Salvador G. ABOUD, Petitioner-Appellant, v. Matilde Esther MAUAS, Respondent-Appellee.[*]

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No. 05-6643-cv.United States Court of Appeals, Second Circuit.
February 12, 2007.

[*] We direct the Clerk of the Court to alter the official caption to reflect that Aboud and Mauas are petitioner and respondent, respectively.
[EDITOR’S NOTE: This case is unpublished as indicated by the issuing court.]

Appeal from the United States District Court for the Eastern District of New York (Townes, J.).


Mirta Del Rio, New York, NY, for Appellant.

Cecilia A. Silver, Weil, Gotshal Manges, LLP, (Lynda M. Braun, on the brief), New York, NY, for Appellee.

PRESENT: Hon. DENNIS JACOBS, Chief Judge, Hon. ROSEMARY S. POOLER, Circuit Judge, Hon. LEONARD B. SAND, District Judge.[**]

[**] The Honorable Leonard B. Sand, United States District Court for the Southern District of New York, sitting by designation.

Salvador Aboud appeals from the October 31, 2005 order and November 9, 2005 judgment of the United States District Court for the Eastern District of New York (Townes, J.), dismissing for lack of jurisdiction his petition requesting the return of his daughter to Argentina under

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the Hague Convention on the Civil Aspects of International Child Abduction, Oct. 25, 1980, T.I.A.S. No. 11670, 1343 U.N.T.S. 89, reprinted in 51 Fed.Reg. 10,494 (1986) (“Hague Convention”), and the International Child Abduction Remedies Act (“ICARA”), 42 U.S.C. § 11601 et seq.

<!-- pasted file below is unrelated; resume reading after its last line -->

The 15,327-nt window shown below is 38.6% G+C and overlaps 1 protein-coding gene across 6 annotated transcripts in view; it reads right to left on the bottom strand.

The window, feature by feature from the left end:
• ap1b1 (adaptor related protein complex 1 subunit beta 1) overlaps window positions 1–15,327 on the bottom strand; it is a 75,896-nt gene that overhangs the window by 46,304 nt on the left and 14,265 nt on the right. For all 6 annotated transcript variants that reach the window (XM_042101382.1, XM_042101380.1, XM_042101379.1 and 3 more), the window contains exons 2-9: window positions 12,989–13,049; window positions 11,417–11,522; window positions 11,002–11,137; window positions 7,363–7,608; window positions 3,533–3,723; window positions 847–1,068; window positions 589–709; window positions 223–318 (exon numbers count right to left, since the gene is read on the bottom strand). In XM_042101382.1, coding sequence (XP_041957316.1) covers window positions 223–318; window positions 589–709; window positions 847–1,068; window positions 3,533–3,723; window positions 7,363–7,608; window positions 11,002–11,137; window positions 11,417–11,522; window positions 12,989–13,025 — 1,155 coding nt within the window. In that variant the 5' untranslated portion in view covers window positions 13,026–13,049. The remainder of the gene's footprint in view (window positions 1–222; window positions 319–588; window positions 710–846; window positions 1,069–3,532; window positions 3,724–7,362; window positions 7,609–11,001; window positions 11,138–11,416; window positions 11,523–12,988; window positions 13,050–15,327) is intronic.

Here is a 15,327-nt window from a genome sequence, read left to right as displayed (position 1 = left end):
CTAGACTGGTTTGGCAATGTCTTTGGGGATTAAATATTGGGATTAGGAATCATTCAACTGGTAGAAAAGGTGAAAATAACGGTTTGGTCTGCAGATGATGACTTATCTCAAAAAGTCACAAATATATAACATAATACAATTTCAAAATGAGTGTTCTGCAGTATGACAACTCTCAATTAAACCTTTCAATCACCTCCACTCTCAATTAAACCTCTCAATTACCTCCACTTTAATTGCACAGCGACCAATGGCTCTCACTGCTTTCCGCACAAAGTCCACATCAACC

(the implementing statute). We assume the parties’ familiarity with the underlying facts, the procedural history, and the issues presented for review.

Aboud and respondent Matilde Esther Mauas were married in Argentina in 1996; their daughter, Jaia Sara Aboud, was born the following year. The couple separated in 1998, and divorced in 2003. Pursuant to the divorce agreement, Mauas was permitted to take Jaia to the United States for a period of ninety days. She did so, but the ninety-day period has long since passed and neither Mauas nor Jaia has returned. Aboud seeks the return of his daughter to Argentina.

A district court has jurisdiction to order the return of a child under the Hague Convention and ICARA if (1) the child’s removal was in violation of a person’s custody rights, and (2) those rights were actually exercised at the time of removal Croll v. Croll, 229 F.3d 133, 137 (2d Cir. 2000). We agree with the district court that Aboud did not actually possess custody rights at the time of his daughter’s removal to the United States; we therefore affirm the district court’s dismissal of Aboud’s petition.

Under the terms of Aboud’s and Mauas’s divorce tenencia of Jaia was awarded to Mauas. The parties have provided several competing definitions of tenencia:
tenancy, physical custody, or possession. But the parties agree that the divorce agreement and Argentinian law grant Abou only the following rights as to his daughter: to see her twice a week; to “supervise” her education; to grant her legal emancipation; and to consent before she is allowed to marry, join a religious group, enter the armed forces, leave the country, sue, or dispose of property.

This bundle of rights does not amount to custody for purposes of the Hague Convention and ICARA; it amounts to no more than “rights of access”: to see his daughter at specified times and to veto certain decisions. Croll, 229 F.3d at 137-38. Visitation rights and negative rights are not custodial rights under the Hague Convention and ICARA. Id. at 138-39. In the absence of any custodial rights that could have been violated by Jaia’s removal, the district court lacked jurisdiction to grant his petition, as the district court concluded. The Hague Convention provides Aboud with several remedies for the alleged violation of his access rights, but return of Jaia to Argentina is not one of them. See id
at 143-44.

For the reasons set forth above, the judgment of the district court is hereby AFFIRMED.

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